Improving care in residential care homes : a literature review
Szczepura, Ala, Nelson, S. and Wild, D. (2008) Improving care in residential care homes : a literature review. [Report]Full text not available from this repository.
Official URL: http://www.jrf.org.uk/publications/improving-care-...
This review examines the research evidence available to support improved care for older people in residential homes. Key points: In general, few studies report specifically on residential care. Most research has been conducted in nursing homes; several other studies make no distinction between nursing and residential homes, using the umbrella term ‘care homes’ to encompass both. The literature on improved care focuses primarily on the quality of clinical care. There is a paucity of quality-of-life measures reflecting the resident’s voice. The voice of minority ethnic residents is almost entirely absent from the literature. There is evidence that medical cover for care home residents is sub-optimal. Care could be restructured to give greater scope for proactive and preventive interventions. Partnership working between district nurses and care home staff appears largely to occur by default at present. There is opportunity for a more strategic approach to providing nursing support in residential homes. There is considerable research on the relationship between nurse staffing and nursing care home quality in the US. Quality is measured through clinical-based outcomes for residents and organisational outcomes. Conclusions are difficult to draw, however, due to inconsistencies in the evidence base. There is evidence that better management of medication is needed in nursing homes. Pharmacist reviews of medication can have a positive effect. Similar evidence is lacking for residential care homes. Inter-institutional transfers and ensuring patient safety across settings is important. To date, research has mainly focused on the care home and hospital interface; transfers from residential to nursing homes represent a research gap. Interesting research is reported from the US and other non-UK sources. Some findings will be generalisable to UK residential care; a systematic process is recommended to identify these.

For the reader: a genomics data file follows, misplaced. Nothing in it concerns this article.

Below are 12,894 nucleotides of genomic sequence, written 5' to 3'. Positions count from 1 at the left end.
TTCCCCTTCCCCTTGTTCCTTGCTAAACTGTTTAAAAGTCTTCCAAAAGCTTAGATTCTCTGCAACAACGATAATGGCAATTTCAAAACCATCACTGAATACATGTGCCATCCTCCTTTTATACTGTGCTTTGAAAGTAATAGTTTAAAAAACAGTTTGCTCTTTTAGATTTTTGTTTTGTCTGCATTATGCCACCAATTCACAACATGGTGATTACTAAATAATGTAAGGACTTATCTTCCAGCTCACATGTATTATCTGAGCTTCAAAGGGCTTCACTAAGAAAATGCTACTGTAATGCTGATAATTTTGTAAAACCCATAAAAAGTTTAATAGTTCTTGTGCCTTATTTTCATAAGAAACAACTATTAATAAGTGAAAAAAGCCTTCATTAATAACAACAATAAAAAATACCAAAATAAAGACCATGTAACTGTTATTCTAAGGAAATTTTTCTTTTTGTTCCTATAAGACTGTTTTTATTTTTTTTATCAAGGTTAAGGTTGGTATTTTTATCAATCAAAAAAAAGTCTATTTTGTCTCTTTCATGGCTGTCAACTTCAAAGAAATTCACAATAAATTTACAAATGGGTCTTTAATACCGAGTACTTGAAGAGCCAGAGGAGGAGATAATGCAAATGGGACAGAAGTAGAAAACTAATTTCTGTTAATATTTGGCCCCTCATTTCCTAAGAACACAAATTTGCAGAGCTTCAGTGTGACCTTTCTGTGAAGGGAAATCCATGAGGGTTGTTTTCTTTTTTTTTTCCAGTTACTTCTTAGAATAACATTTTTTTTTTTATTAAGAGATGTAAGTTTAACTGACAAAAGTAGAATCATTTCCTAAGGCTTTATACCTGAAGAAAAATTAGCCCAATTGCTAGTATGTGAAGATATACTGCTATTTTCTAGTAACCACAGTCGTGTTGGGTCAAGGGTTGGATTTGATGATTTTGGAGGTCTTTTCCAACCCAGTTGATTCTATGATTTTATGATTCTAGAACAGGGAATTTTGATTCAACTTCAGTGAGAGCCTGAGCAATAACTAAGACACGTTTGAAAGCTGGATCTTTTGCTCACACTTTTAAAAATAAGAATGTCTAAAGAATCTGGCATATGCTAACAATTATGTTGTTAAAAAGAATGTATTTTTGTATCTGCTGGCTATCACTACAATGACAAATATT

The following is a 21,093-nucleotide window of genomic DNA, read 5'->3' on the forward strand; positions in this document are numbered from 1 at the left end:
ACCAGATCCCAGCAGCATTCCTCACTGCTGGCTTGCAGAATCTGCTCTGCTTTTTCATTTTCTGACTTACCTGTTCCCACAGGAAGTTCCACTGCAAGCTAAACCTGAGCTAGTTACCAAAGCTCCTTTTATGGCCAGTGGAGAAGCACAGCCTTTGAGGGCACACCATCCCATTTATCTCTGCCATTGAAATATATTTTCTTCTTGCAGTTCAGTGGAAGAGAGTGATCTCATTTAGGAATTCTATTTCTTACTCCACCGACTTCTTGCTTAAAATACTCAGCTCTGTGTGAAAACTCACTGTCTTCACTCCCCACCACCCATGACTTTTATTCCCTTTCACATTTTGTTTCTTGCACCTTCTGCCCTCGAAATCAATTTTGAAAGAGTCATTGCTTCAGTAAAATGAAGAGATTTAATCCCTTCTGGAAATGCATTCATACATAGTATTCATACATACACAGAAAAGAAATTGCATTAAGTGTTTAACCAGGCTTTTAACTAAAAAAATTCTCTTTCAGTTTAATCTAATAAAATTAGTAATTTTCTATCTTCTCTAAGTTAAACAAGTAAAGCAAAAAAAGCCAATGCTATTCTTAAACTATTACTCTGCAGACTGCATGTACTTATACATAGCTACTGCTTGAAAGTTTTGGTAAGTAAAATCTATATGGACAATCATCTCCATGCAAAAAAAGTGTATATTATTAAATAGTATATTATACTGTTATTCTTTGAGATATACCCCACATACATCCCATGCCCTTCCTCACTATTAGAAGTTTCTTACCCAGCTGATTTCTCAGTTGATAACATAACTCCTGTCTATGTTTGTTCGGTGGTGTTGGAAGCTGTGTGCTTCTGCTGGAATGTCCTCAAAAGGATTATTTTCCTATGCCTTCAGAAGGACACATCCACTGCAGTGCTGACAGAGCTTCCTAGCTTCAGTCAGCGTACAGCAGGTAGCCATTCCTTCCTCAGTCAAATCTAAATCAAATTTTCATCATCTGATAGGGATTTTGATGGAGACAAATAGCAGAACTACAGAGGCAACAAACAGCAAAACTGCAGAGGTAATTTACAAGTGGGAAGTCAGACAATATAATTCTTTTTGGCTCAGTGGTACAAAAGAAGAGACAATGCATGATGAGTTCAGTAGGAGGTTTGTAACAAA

|Subjects:||R Medicine > R Medicine (General)|
|Divisions:||Faculty of Medicine > Warwick Medical School > Health Sciences
Faculty of Medicine > Warwick Medical School
|Publisher:||Joseph Rowntree Foundation|
|Place of Publication:||York|
|Date:||29 October 2008|
|Status:||Not Peer Reviewed|
|Access rights to Published version:||Restricted or Subscription Access|
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